Art College is a waste of time, right?
Not so: The National College of Art & Design is really punching above its weight and is intent on disproving the lazy stereotypes about art students. Its annual showcase has become an art and design highlight in the city, featuring painting, product design, sculpture, fashion and more. Meanwhile, its fashion students have been awarded top prizes both here and abroad and the college is climbing the QS world college rankings. Luncheonette, their basement café, happens to be one of the best lunch spots in the city, and it’s open to the general public. And the students bring a vital creative breath into Dublin city, especially around the historic Liberties area. What’s the secret to their success?
We have had lots of opportunities to showcase our work outside the college
Colin Burke, a final-year fashion student at NCAD, won the prestigious student designer of the year award in 2016. “We have had lots of opportunities to showcase our work outside the college, including a knitwear project with the Design Craftwear Council,” he says. “My hand-knit work progressed through and took top honours. It’s really made my experience here even better. The atmosphere in the college is great, though we do work really hard, and fashion can be quite intense with deadlines every few weeks. Now, the fine art students do have a bit more leeway, but there are good rewards for all of us. There’s a good vibe in and around the college; I’d recommend it as a place to study.”
We don’t just teach the students about art and design; we also teach them how to survive and thrive in the industry
There have been big improvements at NCAD over the last few years, and it’s now ranked 17th among Europe’s art and design colleges. Angela O’Kelly is NCAD’s head of design for body and the environment, covering fashion, textile surface design, jewellery and metalwork. “There have definitely been big changes. We don’t just teach the students about art and design; we also teach them how to survive and thrive in the industry and broadly apply their knowledge. We have a strong emphasis on collaboration with the design community. This is because you can’t really work by yourself anymore, and it is important to collaborate with industry and with social partners. Within the college, for instance, we have students of medical device design. They are working with companies and hospitals to design and make new user systems and products.”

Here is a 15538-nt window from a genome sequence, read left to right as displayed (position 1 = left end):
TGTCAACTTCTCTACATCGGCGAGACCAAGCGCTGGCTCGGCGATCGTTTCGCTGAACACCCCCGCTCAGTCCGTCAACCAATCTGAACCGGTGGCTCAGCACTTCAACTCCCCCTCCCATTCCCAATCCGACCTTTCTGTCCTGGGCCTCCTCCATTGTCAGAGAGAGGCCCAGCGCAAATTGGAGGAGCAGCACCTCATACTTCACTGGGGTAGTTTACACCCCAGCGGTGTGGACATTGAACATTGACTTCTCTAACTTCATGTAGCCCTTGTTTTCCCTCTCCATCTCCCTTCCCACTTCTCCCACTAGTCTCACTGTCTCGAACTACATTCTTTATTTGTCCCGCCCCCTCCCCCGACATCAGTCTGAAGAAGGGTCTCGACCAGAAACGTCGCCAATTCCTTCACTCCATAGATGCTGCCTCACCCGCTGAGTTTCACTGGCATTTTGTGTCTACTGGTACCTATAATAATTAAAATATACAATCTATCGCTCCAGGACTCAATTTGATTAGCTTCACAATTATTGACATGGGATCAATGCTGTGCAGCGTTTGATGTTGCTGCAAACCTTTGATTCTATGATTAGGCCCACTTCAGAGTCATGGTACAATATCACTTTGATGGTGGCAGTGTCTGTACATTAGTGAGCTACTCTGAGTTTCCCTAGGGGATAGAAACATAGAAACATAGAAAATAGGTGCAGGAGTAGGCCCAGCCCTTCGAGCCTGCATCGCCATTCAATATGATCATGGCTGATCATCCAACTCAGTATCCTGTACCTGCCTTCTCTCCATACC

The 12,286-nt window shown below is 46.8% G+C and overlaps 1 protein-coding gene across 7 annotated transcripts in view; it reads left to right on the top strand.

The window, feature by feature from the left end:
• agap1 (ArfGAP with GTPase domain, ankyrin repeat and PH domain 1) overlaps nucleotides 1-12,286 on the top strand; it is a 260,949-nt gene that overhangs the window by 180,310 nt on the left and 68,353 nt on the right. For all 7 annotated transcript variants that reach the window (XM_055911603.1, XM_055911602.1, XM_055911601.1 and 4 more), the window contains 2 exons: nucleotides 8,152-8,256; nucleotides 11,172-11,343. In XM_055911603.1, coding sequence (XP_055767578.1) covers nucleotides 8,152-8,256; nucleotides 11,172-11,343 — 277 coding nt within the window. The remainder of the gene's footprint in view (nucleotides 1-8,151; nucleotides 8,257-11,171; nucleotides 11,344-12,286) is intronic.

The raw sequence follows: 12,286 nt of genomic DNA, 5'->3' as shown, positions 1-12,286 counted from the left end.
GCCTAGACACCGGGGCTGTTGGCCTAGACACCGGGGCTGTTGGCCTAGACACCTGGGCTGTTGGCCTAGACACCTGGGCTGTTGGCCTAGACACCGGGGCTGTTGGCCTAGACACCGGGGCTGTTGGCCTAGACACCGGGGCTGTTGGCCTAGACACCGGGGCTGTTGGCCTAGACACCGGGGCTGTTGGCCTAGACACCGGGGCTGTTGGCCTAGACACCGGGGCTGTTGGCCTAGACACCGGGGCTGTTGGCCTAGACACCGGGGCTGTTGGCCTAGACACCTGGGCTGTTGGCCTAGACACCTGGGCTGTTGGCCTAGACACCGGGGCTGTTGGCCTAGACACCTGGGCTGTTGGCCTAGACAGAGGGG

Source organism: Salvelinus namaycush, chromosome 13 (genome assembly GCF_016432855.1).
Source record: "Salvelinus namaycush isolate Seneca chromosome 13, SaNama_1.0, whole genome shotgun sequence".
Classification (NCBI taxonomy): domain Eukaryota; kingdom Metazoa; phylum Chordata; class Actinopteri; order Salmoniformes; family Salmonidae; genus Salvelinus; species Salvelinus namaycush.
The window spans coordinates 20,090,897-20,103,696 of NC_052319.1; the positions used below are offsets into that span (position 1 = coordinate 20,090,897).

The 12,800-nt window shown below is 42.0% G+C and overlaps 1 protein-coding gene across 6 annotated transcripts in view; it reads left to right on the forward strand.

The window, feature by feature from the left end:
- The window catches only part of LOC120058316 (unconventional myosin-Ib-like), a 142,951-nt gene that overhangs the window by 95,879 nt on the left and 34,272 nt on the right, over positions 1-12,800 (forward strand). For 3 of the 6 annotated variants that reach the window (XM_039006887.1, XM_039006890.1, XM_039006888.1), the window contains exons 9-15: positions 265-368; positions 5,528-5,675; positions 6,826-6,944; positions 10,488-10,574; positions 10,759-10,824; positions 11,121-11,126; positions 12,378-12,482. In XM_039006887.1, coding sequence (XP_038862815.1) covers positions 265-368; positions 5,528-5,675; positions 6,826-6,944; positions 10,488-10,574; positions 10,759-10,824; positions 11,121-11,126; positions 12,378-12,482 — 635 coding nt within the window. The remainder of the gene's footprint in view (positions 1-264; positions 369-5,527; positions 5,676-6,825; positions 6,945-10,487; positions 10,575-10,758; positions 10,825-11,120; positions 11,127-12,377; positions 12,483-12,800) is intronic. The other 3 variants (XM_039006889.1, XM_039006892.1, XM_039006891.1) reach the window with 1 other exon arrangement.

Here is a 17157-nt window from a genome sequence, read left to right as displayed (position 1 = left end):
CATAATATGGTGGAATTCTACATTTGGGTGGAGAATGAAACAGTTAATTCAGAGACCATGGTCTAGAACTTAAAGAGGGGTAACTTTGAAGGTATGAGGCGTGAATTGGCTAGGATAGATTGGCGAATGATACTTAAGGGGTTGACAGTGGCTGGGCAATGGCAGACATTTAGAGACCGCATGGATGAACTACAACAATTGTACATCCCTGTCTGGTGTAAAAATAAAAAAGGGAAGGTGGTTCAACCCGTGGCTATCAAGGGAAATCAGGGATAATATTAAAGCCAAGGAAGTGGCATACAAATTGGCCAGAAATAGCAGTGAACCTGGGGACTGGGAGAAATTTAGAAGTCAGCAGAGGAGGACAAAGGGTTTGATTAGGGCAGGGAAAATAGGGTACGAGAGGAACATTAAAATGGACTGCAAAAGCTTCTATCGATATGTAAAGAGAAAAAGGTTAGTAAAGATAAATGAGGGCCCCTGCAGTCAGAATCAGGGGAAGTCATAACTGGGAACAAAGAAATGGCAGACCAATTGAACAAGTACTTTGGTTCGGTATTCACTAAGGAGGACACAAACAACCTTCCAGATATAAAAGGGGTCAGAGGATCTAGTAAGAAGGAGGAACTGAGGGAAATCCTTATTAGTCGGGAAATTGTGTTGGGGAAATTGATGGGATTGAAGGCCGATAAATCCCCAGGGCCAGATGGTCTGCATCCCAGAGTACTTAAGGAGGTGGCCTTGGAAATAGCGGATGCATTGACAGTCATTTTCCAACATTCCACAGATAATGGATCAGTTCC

One of the most significant of NCAD’s partnerships is with Brown Thomas, Ireland’s best-known department store. “We run a competition with them where they award a bursary, including financial support and mentorship, with the fashion students,” says O’Kelly. “A recent winner, Aideen Gaynor, was awarded a prize and had her work showcased in BT; she went on to win Mittelmoda, a major international fashion prize.”
Another way in which the college helps its students get a foothold in the competitive art and design industry is through the Clancy Quay studio artist residency award which, in collaboration with real estate firm Kennedy Wilson, provides a free studio space for a nine-month artist residency in the city.
We are training people to be creative and to change society
A personal highlight for O’Kelly is the NCAD fashion show which, in 2016, was organised with Dublin’s prestigious Westbury Hotel. “They have been big supporters of the college. We completely transformed their carpark, painting their pillars and the grounds. Their pastry chef then went on to design five cakes based on five different student designs, including streetwear, sportswear and couture, and this influence was seen in the hotel’s afternoon tea throughout the summer season. We have also worked with their visual director, John Redmond, on a ‘gallery of found art’, which featured sustainable art pieces that were showcased in their window display.”
NCAD hosts an annual graduate showcase, a nine-day programme of events that includes work from fine art, design, education and visual culture, embracing themes that include sustainability, mental health and the migrant crisis. In 2016, works included sustainable fashion inspired by Dublin’s Botanic Gardens, a ceramics and glass project exploring childhood anxiety, a range of folding furniture inspired by adventurous pursuits in nature, a 3D-printed prosthetic arm and sanitation essentials for people in Europe’s migrant camps. The annual exhibit is open to the general public and includes organised tours.
Also in 2016, four of NCAD’s industrial design students received recognition in the UK’s RSA student design awards; Alan MacFarlane and Mirna Maye collected the RBS award for their creation “Watercolour”, which uses playful furniture, installation and workshops to help people de-focus their minds from the everyday mundane and spark the creative flow.
Some of the success stories to emerge from NCAD are quite unlikely, such as graduate Garreth Smith’s Bruscair Boards, using unrecyclable crisp packets to make skateboards.
“We’re growing, we’re learning, we’re improving,” says O’Kelly. “We are training people to be creative and to change society. There is always a great atmosphere and presence on Thomas Street. It’s an exciting time to be here.”
To find out more visit www.ncad.ie